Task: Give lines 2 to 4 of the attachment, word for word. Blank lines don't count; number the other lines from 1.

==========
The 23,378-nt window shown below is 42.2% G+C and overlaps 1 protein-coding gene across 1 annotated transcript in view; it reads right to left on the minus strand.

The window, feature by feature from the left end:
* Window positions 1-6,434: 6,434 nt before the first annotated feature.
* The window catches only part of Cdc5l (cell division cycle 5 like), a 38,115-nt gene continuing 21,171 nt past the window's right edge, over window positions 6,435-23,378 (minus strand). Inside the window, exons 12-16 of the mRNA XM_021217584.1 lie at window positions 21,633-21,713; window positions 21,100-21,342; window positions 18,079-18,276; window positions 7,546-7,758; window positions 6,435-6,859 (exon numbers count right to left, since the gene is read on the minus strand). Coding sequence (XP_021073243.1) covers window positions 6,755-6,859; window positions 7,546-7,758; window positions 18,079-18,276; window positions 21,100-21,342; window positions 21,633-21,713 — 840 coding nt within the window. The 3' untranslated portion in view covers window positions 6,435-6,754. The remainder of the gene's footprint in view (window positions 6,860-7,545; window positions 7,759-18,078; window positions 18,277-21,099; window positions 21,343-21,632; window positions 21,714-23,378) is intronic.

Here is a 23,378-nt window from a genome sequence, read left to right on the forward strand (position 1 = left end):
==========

The window, feature by feature from the left end:
* Window positions 1-6,434: 6,434 nt before the first annotated feature.
* The window catches only part of Cdc5l (cell division cycle 5 like), a 38,115-nt gene continuing 21,171 nt past the window's right edge, over window positions 6,435-23,378 (minus strand). Inside the window, exons 12-16 of the mRNA XM_021217584.1 lie at window positions 21,633-21,713; window positions 21,100-21,342; window positions 18,079-18,276; window positions 7,546-7,758; window positions 6,435-6,859 (exon numbers count right to left, since the gene is read on the minus strand). Coding sequence (XP_021073243.1) covers window positions 6,755-6,859; window positions 7,546-7,758; window positions 18,079-18,276; window positions 21,100-21,342; window positions 21,633-21,713 — 840 coding nt within the window. The 3' untranslated portion in view covers window positions 6,435-6,754. The remainder of the gene's footprint in view (window positions 6,860-7,545; window positions 7,759-18,078; window positions 18,277-21,099; window positions 21,343-21,632; window positions 21,714-23,378) is intronic.